If you’ve been following the news recently, then you’re aware that the Bank of Canada has raised interest rates for the first time in seven years. The rate it raised is called the overnight lending rate and they raised it from 0.50% to 0.75%. No sooner did they announce this than the Canadian Big 5 Banks followed suit by raising their prime lending rates from 2.7% to 2.95%. But what does that mean to you?
In the first of our two articles, we looked at the effect of rising interest rates from the perspectives of both borrowers and lenders. Today, we’ll look at how rising interest rates affect the overall economy and what that might mean to your investments.
The economics of interest rates is not a simple topic. Entire university texts have been written on this subject. As a result, it’s difficult to truly do it justice; however, today we’ll try to sum up the relationship that interest rates have with those economic variables that matter most to you.
Interest Rates and Inflation: First of all, why do interest rates need to rise at all?Often times, as was the case after the credit crunch in 2008, governments and central bankers feel that the economy needs a bit of a boost to keep it healthy. By lowering interest rates, it is cheaper to borrow money. When money is cheap to borrow, consumers and businesses take advantage of it, and they use it to do things like buy homes, or invest in their businesses. Unfortunately, low interest rates, particularly long periods of low rates can come at a price. The best example right now is Canada’s overheated Real Estate market. Cheap money (another word for low interest rates), has made buying homes increasingly difficult and costly for average and young Canadians because prices have been driven to astronomically “inflated” levels, particularly in cities like Vancouver and Toronto. To try to cool things down a bit, the Bank of Canada raises interest rates. As the cost of borrowing becomes more expensive, people tighten their belts and pay down debt. This also has the effect of slowing down the economy and potentially lowering or slowing inflation. In the case of Canada, where inflation, as defined by the Consumer Price Index, is still very low, the effort is an attempt to tackle inflation before it arises.
The current concern is that if the Bank of Canada raises interest rates too far too fast, there could be trouble if borrowers can’t afford to pay back their debts and they default on them. As we saw in the United States in 2008, this can be very hard on an economy.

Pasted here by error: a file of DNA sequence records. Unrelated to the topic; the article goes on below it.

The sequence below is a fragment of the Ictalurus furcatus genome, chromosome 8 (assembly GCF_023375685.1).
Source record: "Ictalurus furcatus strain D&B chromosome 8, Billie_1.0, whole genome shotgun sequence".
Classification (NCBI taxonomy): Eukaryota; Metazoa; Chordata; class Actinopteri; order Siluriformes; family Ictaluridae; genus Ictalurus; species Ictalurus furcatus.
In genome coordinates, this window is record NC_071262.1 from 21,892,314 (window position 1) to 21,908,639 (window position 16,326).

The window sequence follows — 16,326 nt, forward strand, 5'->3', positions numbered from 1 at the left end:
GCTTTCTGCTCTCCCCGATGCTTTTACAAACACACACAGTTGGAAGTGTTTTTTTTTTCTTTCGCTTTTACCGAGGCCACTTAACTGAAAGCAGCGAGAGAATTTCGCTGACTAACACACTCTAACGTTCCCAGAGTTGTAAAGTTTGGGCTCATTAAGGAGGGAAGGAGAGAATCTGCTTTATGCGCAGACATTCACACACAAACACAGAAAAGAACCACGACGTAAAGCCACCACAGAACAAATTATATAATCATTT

Interest Rates and the Canadian Dollar: Typically, when interest rates rise, so too does the Canadian dollar. This happens because investors from around the world who are looking for safe places to invest their money feel very comfortable with the Canadian government’s ability to pay their debts. As a result, they like a higher interest rate and will send foreign money to Canada to invest. By buying Canadian bonds, they are buying Canadian currency to do so and thus driving up the price of our currency in the process.
Interest Rates and your Equity Investments: This is a tricky one. Generally, if interest rates are rising, it’s a sign of a healthy economy. That in turn, should mean good things for investors in the equity or stock markets.The challenge is that many companies fund their own operations through borrowing. If interest rates are rising, so too are the costs of borrowing and this ultimately affects their profitability. A lower profit could have a negative effect on their stock price and this could ripple across the entire stock market.
Of course with any of these economic discussions, there’s no guarantee that the “rules of thumb” will take place. As mentioned, entire text books have been written on these topics, and the predictability of economic events and their effect on investments has consistently proven elusive to even the most sophisticated of prognosticators.
That’s why at LGK Wealth Management, we don’t spend time trying to predict which direction interest rates are going to go, or how that event will ultimately affect your portfolio once it’s happened. Those events are beyond our control. What we can control; however, is our behaviour, and that is driven by your financial goals and objectives, and your tolerance for volatility and risk. We use asset allocation and diversification to ensure you don’t have all your eggs in one basket. We only hire the best managers that have been rigorously screened before selection. When inevitable portfolio volatility takes place, whether from changes to interest rates or something else, we rebalance your portfolio back to its original asset allocation, thus giving us the opportunity to sell the strategies that are doing well, and buy more of the strategies that are struggling.Ultimately we end up buying low and selling high, which in our view is the essence of successful investing.
In conclusion, what do rising interest rates mean to you? It’s actually fairly straightforward. If you’re household finances are in good shape, then you’re in a position to be a lender and therefore benefit from higher rates. If you’re household finances need some work and you have significant borrowings, now may be the time to focus on getting your house in order. If you’re not sure where you stand, perhaps we can help. Give us a call at (780) 426-2400.